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Lincoln N-Scalers --  Yard Modules
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The Original "N"ovative Modular System
Yard "Inlet" Module
Control Panel
Yard "Inlet" Module
Inlet From The Pit
The Yard Pit
The Original Yard
          The Lincoln N-Scalers made a large, off-line yard with 12 storage tracks. To connect the yard, they made a yard inlet module which is an "L" shaped module, seen in the upper left photo. You can see the control panel that is easily accessible in the top of a building. The panel uses switches laid out on top of a schematic of the track. This helps newcomers learn to use the yard/mainline interchange rapidly.

          In the second row of photos, you can see the Inlet module. The yard is off to the right of the photograph. This picture gives a good view of the track plan that allows a train from either main line going in either direction to pull straight into the yard. The yard itself has a turn around loop at the far end allowing the train to be turned and come out engine first onto any track in either direction. The photo on the right was taken from inside the operating "pit" created by the yard and the modules. Farther down the line you can see part of Jim Hoover's N-Trak conversion module. Off to the left of the picture the N-Trak branch projects. The spaghetti of track work you see allows a train from either main to cross over to the other main in either direction. It also allows operation where the two mains effectively become one long main with the train traveling the entire route on one main and then crossing over to the other to travel the entire length of that main.

          In the third row of photos, you'll get to see the whole set of modules and the operating "pit" that the design allows. This yard was the initial version, and underwent a serious redesign for the 1997 NMRA Meet. Check out the next batch of photos below!

          This is the "New Yard", completely rebuilt in 1996 in preparations for the 1997 Lakes Junction NMRA meet in Madison, WI. Now it has twice the capacity of the yard in the "Mall setup" photos. (B&W top of page) It can hold sixteen trains averaging 35 fifty foot cars each plus the power, that's about 600 cars!

          The engine terminal can hold close to 60 diesel locomotives. The yard measures 16' long, 46" wide at the balloon end, and 29" wide in the middle.  The yard can be dismantled into four 8' sections for ease of transportation. There are over 150 pieces of Atlas flex track, 52 turnouts and about 400' of single conductor wire.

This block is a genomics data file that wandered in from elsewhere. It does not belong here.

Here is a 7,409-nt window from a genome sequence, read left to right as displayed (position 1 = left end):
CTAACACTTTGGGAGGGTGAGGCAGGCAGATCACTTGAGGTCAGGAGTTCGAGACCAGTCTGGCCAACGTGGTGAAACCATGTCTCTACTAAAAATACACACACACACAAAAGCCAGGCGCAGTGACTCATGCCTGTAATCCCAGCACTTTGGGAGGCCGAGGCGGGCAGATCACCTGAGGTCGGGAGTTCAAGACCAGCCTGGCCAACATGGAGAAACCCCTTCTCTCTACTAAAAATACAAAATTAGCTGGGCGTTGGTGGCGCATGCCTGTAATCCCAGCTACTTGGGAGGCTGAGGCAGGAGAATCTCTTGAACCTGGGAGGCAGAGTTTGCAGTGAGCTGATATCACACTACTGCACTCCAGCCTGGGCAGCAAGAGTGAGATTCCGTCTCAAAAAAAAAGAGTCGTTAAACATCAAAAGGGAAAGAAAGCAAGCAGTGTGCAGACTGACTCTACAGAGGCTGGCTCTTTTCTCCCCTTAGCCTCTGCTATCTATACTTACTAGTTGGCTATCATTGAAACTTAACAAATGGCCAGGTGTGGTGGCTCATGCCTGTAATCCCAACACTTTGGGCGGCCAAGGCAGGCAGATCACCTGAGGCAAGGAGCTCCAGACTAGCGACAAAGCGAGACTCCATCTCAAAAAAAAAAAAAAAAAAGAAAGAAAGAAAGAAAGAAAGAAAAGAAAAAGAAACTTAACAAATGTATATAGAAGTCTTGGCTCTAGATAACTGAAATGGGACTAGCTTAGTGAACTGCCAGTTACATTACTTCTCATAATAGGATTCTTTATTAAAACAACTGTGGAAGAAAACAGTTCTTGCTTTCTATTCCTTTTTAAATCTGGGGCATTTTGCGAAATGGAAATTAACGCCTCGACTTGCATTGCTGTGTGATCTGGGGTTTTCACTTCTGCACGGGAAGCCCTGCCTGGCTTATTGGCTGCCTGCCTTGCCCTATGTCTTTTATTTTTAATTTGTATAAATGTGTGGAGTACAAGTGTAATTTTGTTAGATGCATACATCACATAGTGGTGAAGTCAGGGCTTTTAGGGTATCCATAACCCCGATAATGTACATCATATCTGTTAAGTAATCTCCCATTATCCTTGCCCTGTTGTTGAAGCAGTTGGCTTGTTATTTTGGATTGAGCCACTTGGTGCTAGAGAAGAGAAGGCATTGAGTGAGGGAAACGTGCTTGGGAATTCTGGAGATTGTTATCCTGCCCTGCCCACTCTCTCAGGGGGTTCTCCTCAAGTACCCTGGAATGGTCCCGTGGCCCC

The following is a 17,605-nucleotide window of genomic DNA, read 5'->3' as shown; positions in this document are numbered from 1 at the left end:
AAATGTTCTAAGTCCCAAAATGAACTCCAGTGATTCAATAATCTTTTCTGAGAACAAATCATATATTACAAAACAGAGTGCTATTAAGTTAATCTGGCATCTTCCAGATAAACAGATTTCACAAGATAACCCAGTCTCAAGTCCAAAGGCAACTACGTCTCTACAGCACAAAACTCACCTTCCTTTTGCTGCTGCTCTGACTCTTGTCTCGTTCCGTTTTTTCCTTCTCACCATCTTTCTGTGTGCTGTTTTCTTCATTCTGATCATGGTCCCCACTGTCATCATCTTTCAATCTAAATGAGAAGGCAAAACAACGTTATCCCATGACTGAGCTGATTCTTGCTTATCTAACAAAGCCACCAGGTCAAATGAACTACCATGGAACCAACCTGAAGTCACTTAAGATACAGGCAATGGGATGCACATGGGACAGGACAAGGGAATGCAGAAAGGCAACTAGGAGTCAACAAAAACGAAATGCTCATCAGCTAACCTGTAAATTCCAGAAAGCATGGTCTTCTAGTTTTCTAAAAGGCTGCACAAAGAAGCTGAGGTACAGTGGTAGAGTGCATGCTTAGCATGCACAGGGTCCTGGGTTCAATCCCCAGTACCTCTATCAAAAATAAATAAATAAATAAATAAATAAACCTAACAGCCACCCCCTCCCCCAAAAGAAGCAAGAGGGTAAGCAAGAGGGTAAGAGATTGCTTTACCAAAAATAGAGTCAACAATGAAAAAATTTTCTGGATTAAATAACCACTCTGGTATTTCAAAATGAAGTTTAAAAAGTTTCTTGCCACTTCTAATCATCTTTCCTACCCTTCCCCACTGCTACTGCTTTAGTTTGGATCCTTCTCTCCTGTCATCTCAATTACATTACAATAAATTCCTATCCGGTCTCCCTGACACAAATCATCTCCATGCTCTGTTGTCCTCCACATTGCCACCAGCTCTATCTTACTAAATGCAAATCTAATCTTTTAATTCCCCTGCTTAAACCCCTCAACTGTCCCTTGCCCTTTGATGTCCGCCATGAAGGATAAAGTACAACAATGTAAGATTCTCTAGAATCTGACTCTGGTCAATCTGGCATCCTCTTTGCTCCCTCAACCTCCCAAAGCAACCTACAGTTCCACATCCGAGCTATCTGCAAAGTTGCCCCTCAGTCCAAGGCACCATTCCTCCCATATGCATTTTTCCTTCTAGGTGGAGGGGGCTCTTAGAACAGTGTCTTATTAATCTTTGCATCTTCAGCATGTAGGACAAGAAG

The yard is a large loop with two separate sub yards divided down the middle by two tracks which are the reverse/bypass block.  We use these for turning whole trains or locos before returning to the mainlines. They also double for switch leads for each of the sub yards.  The far end of the yard is still made up of a compound ladder for both sub yards.  Each sub yard is made up of eight tracks each!

         Having a yard this large not only allows members to build and tear down trains "off the mains", it also permits quick and frequent train changes to keep things interesting on the mainline during public shows. The public seemed just as interested in the "workings" of the yard and inlet module as they did watching the trains cover the miles on the main portion of the layout.

          Just as a side note, if we were to ballast the entire yard, not only would we have to secure a small loan for the ballast, I doubt we could begin to lift it! What we came up with, was SPRAY ON ballast! Be sure to check out the "Tips & Tricks" page to check out our technique!
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          The Lincoln N-Scalers made a large, off-line yard with 12 storage tracks. To connect the yard, they made a yard inlet module which is an "L" shaped module, seen in the upper left photo. You can see the control panel that is easily accessible in the top of a building. The panel uses switches laid out on top of a schematic of the track. This helps newcomers learn to use the yard/mainline interchange rapidly.

          In the second row of photos, you can see the Inlet module. The yard is off to the right of the photograph. This picture gives a good view of the track plan that allows a train from either main line going in either direction to pull straight into the yard. The yard itself has a turn around loop at the far end allowing the train to be turned and come out engine first onto any track in either direction.
The photo on the right was taken from inside the operating "pit" created by the yard and the modules. Farther down the line you can see part of Jim Hoover's N-Trak conversion module. Off to the left of the picture the N-Trak branch projects. The spaghetti of track work you see allows a train from either main to cross over to the other main in either direction. It also allows operation where the two mains effectively become one long main with the train traveling the entire route on one main and then crossing over to the other to travel the entire length of that main.

          In the third row of photos, you'll get to see the whole set of modules and the operating "pit" that the design allows. This yard was the initial version, and underwent a serious redesign for the 1997 NMRA Meet. Check out the next batch of photos below!
The Original "N"ovative
Modular System
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Copyright 2018 by Andrew Reid - BendTrack
All Rights reserved
E-Mail: andrew@bendtrack.com
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